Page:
There are all sorts of thoughts out there. I still believe in God. Too many people try to interpret the Bible to meet their own desires. Too many people try to tell us their beliefs wrapped in religious speak. These people know the form of religion but not the substance of religion. We are who we are. Decent human beings with flaws like everybody else. We have as much right to be our best selves.

 

Sincerely

Katie

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1 hour ago, Jaycie said:

No worries!

 

Do I believe in a higher power? No not really. I believe "higher power" is a thing everyone gets to define for themselves. Personally I guess if I had to say I had a higher power... the universe in general but I don't believe its directed or every was by any being(s). My moral compass? Try not to hurt other beings human or otherwise. Fulfill my needs and the needs of those around me as best I can, to have a happy and fulfilling lives. Try to leave things better than I found them. Good and evil are real human ideas and I truly believe good and evil people/behavior exist (by D&D alignment, I'm lawful good by the way 😊). I have strong political/social beliefs that makeup my moral compass too. The purpose of life is that there is no purpose unless we make one. I don't think there is a being or group of beings directing us or that made us for a specific purpose, its just that we exist and now what does each/all of us do with that existence? I choose to try and be a "good" person, that's how I was raised and a choice I've made. I'm fine with us not having the answers to all things and I'm open to new ideas, however the unknown does not cause me fear or worry. I try to be curious, kind, and be open minded about as many things as I can.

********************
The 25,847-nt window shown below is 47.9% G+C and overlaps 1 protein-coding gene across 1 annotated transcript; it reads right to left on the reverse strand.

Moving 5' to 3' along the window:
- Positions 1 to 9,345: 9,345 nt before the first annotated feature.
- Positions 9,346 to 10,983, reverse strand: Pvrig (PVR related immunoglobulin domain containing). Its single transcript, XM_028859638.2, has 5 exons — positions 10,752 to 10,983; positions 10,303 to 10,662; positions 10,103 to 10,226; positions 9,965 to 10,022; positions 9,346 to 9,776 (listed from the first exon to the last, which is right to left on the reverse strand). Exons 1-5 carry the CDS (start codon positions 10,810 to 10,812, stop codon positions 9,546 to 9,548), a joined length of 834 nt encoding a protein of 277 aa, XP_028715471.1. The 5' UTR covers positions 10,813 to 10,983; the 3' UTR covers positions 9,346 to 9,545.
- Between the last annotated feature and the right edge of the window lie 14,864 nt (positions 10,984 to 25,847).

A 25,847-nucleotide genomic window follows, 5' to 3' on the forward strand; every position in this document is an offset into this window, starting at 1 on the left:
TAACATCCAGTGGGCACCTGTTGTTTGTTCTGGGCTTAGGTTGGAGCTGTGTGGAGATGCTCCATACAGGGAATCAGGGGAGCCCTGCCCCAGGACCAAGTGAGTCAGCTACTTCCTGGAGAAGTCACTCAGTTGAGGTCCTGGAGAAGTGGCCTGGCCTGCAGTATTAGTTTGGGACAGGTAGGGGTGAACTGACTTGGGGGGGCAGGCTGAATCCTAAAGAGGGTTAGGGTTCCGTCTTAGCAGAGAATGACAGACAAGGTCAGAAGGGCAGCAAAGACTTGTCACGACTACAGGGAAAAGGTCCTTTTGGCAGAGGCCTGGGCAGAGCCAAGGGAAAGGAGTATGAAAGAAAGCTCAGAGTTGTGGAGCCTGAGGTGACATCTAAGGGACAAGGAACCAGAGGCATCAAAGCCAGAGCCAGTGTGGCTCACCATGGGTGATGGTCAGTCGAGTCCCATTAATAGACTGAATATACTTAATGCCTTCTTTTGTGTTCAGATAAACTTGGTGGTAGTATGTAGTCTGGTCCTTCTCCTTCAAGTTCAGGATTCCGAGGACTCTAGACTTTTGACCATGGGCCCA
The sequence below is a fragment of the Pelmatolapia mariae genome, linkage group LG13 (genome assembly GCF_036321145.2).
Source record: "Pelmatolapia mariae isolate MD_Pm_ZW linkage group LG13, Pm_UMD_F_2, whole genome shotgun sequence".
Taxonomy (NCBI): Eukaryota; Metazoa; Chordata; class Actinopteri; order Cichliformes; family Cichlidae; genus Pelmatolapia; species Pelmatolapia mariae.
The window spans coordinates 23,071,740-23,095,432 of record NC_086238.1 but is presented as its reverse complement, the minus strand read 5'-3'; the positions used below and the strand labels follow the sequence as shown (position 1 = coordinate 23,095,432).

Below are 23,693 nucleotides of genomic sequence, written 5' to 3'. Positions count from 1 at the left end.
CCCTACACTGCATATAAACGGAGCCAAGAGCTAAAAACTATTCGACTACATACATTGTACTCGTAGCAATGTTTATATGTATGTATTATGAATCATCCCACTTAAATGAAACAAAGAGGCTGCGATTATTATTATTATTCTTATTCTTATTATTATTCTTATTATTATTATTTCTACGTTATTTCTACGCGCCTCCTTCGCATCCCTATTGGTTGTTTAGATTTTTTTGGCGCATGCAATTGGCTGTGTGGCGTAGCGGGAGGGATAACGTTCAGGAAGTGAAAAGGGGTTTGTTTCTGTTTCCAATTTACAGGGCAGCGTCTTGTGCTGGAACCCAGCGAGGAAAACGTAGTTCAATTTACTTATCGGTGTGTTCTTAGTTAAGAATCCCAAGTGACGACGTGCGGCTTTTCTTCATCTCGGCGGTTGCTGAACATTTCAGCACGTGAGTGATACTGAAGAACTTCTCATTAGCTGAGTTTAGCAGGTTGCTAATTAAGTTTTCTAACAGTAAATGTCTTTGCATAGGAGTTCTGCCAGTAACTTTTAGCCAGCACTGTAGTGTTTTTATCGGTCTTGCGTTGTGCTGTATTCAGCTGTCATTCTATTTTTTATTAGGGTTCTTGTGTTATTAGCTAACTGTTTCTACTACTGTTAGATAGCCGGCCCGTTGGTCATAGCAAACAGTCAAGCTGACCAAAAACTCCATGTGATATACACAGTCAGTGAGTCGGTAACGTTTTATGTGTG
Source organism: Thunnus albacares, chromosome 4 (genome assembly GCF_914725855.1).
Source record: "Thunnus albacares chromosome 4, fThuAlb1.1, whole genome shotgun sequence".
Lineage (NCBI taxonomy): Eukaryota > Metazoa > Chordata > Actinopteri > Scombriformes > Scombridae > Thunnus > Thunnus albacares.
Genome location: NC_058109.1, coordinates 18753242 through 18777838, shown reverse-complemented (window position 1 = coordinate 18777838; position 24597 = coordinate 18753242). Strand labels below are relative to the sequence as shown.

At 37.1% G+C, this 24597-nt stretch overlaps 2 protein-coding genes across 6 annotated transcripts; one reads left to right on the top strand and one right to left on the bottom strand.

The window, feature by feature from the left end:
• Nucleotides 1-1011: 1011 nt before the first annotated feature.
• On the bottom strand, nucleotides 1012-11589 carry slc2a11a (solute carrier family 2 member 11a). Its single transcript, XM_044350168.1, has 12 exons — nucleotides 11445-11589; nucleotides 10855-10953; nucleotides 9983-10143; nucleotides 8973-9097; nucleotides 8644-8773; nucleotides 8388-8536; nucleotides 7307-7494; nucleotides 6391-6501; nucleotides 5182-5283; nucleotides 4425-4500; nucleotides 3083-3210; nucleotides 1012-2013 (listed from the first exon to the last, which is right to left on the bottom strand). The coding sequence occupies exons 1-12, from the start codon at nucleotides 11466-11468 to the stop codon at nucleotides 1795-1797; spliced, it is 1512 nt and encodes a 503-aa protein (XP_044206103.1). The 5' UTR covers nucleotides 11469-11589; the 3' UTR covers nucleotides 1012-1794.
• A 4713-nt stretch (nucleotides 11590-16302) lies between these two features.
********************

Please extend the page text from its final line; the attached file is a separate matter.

These are just my thoughts and I don't mean to hurt or upset anyone with them. I guess I'm a weird being overall having read this and I thought about just deleting it. LOL 

Thanks, @Jaycie. I appreciate your answer, but I have to ask, while your moral compass comes from "strong political/social beliefs," where did those come from? (No need to answer, just think on it.) If you are referring to what the founders wrote in the Declaration of Independence, the Constitution, the Federalist Papers, etc., I would point out that all of the rights and principles in these documents come from Christo-Judaic ideals, the Bible, and the writings of numerous European theologians and philosophers. We can deny it all we want, but it doesn't change the facts. Also, if good and evil are merely human ideas, and not divinely derived, what makes "good" good, and what makes "evil" evil. For example, I think it's fair to say that human sacrifice is virtually universally condemned as evil, yet the Incans, Maya, Aztecs, Phoenicians and Philistines, to name a few, not only practiced this and regarded it as "good" and "moral" behavior. There's something of a disconnect there, I think.

 

Also, if there is no higher power, and everything is by random chance--a dice roll to D&D players--what it the purpose of life and why be "good" as it's commonly defined? (BTW, back in the  day--I started playin D&D back in 1974--the was a distinct Christo-Judaic flavor to it, and Gary Gygax was a Pentecostal Christian. Just sayin'...)

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19 minutes ago, Katie23 said: